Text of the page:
Sunday, March 11, 2012

Sundays at Home with Horst

RARE vintage is in the house.  The house of  Horst.

Diana Vreeland, editor-in-chief of Vogue in 1968,  said in the introduction to Vogue's Book of Gardens, Houses, People "Few things are more fascinating than the opportunity to see how people live during their private hours - in the rooms they love, the gardens they have planted, among their personal possessions..."

I have been wanting to add a new feature to the RARE vintage blog about home and interior design for quite awhile now and when I saw Horst's house and read about his gardens I knew that this house, not far from my own Centre Island home, was the perfect place to start.

Horst found a piece of land on a part of the former Louis Comfort Tiffany property which had stretched from Cold Spring Harbor to Oyster Bay Cove.  He recalled the house "was in a state of premature decay.  The panes of his immense glass aviary were broken.  A New York art school held a summer course for its students among the cobwebs of his empty garages and stables."

Can you imagine?!  There are/were so many of these wonderful old homes on the North Shore of Long Island that were abandoned and left to ruin.

Laurelton Hall.  Built by Louis Comfort Tiffany in 1902.

Horst built a low, white, one storied modern house on the North Shore of Long Island in Oyster Bay Cove.  It was smaller then he intended because as an European he planned the design of the house in meters as opposed to square feet.

I love the openness of Horst's house and its combination of periods and styles - it looks remarkably modern even though these photographs were taken nearly fifty years ago.  The living room has screens of Indonesian batik, a painting by the fashion illustrator Christian Bérard, a small Renoir, a wood refectory style table that Horst had made locally, an Italian baroque mirror and stools by Jean-Michel Frank.

Horst's living room with an Italian mirror - a gift from Chanel.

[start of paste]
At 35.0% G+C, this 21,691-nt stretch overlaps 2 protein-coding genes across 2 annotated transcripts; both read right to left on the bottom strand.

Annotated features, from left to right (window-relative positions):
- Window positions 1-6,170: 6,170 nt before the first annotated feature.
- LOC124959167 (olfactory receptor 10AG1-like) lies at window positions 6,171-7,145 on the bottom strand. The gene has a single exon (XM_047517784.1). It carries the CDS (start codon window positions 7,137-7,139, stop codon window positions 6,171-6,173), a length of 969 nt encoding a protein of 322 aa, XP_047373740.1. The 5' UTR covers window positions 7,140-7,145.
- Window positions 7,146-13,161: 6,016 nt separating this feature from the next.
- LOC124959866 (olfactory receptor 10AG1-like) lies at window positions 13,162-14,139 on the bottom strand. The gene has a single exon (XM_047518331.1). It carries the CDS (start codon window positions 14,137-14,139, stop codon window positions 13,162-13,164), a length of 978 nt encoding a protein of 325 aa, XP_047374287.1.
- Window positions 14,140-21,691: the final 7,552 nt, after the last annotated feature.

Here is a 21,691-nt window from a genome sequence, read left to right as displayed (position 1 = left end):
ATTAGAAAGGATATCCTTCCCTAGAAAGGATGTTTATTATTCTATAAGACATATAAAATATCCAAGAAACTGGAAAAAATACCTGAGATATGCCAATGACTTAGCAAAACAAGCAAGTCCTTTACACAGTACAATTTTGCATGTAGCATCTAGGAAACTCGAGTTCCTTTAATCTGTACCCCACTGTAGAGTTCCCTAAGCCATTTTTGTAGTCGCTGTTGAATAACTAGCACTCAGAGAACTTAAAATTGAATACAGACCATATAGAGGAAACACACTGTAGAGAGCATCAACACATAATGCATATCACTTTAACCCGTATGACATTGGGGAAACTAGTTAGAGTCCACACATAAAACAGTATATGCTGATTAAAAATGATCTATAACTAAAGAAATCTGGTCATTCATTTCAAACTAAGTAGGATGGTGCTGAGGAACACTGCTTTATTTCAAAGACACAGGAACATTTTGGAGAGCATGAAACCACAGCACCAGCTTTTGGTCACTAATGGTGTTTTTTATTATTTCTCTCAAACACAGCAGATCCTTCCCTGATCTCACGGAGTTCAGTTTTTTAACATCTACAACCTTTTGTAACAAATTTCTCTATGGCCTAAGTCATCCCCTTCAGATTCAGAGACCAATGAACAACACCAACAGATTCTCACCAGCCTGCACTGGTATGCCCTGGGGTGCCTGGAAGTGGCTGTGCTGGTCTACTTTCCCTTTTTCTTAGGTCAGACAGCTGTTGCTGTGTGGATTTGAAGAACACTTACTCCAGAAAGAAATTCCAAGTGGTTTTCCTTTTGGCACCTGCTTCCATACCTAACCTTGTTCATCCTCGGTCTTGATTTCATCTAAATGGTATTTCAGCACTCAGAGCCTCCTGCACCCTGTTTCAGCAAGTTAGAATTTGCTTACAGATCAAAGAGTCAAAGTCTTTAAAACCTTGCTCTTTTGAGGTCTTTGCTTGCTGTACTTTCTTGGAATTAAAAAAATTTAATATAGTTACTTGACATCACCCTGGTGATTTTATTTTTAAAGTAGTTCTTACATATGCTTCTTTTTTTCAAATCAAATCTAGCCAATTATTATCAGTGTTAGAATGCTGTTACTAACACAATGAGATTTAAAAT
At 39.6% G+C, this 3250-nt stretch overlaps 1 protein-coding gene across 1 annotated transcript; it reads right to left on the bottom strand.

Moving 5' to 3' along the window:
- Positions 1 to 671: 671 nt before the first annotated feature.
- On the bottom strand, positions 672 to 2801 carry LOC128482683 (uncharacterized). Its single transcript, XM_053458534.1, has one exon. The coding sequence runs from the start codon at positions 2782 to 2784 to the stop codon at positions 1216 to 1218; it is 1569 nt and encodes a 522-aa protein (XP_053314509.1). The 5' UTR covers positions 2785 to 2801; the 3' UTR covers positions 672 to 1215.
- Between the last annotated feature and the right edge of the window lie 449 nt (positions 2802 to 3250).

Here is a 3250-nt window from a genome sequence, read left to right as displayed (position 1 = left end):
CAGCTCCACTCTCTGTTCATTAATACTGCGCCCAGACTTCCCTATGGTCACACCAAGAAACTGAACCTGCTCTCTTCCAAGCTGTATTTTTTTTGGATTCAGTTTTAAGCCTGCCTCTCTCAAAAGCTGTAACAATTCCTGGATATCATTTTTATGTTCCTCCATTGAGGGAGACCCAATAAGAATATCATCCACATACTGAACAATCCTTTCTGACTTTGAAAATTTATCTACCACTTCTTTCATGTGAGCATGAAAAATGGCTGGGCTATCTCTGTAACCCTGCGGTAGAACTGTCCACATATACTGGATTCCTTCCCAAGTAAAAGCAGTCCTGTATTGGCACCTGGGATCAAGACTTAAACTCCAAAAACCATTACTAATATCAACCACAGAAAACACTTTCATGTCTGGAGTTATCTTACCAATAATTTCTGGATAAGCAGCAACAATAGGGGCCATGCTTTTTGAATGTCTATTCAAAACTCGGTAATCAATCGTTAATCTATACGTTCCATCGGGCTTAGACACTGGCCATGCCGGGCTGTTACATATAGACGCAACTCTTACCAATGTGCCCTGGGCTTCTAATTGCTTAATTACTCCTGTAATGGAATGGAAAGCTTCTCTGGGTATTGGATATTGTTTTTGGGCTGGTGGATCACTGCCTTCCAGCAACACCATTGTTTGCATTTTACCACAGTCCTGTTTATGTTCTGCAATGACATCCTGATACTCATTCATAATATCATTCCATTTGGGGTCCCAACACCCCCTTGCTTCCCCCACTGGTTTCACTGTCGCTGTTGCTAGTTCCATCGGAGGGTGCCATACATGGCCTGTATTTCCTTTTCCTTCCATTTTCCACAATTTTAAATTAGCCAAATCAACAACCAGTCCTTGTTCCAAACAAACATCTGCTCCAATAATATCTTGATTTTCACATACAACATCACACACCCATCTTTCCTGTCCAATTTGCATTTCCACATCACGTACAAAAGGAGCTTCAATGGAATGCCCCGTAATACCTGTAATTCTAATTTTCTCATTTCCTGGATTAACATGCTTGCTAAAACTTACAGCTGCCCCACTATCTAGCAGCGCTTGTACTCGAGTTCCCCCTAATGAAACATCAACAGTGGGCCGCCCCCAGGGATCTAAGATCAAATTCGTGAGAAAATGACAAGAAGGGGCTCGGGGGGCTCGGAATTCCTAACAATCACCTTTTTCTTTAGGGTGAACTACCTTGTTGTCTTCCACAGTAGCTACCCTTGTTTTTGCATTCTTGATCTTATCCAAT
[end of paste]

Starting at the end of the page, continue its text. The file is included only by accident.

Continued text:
For me, this is exactly as a house should be: a personal mix that you add to over time.  For Horst there were gifts from friends like Coco Chanel (who was famously very generous) and Valentina, who gave him two cedar trees, and from Mona Bismarck who gave him two copper beeches from her property in nearby Bayville.   Horst found a part of a marble statue on a walk in Oyster Bay and brought that home.

The interior of the house is very connected to the outdoors.  Horst planted five allées of clipped evergreens, a water garden, a cutting garden and park like grounds.  There were marble Napoleonic chairs beside a pond, a stone bench near a mossy stream which "added a touch of enchanting, timeless melancholy".  Now doesn't that sound beautiful?!  Enchanting, timeless, melancholia.  I can just imagine strolling the grounds in Vuitton's feathered guipere lace dress with a parasol feeling wistful :)

Horst said that when he lay in bed he felt that he was almost halfway outside in the courtyard surrounded by tulips, begonias, and dwarf dahlias.

Images from Vogue's Book of Houses, Gardens, People.  1966

His study, with silk papered walls, an English nineteenth century portrait and black and white checked floor, opens onto a vine covered terrace which Horst used as a living room during the summer with carpets spread on the flagstone and cushions laid out.

Vogue wrote that in Horst's gardens "Noel Coward and Christopher Isherwood matched wits for hours, Edith Sitwell met Greta Garbo.  Christian Dior shivered in a long ecclesiastical overcoat on a splendid spring afternoon.  On a hot August weekend, Truman Capote and his bulldog swam in the stream and Jean Shrimpton walked barefoot under the willows and tulip trees."

A lovely history and house don't you think?  

photo from Christies

Photographed at Horst's Oyster Bay house.  "This is one of the first photographs that I took at my  house in Oyster Bay.  The house was not even finished but Alex Liberman thought that, even so, it was a good place for taking photographs.  The girls are modeling bathing suits and summer dresses.   I always loved sunlight and shadow and straw mats."  Horst

Winter fashion photographed in Oyster Bay by Horst.  1947
Photo from the book, Horst

Photo from the book, Horst

Summer fashion shot at Horst's Oyster Bay house in 1948.  "The background is no seam paper in the light of the sun.  Today they wouldn't let the face be dark; they would light it, which most of the time makes it dull." Horst

To my surprise and happiness the house has not been torn down and still exists today in Oyster Bay Cove.

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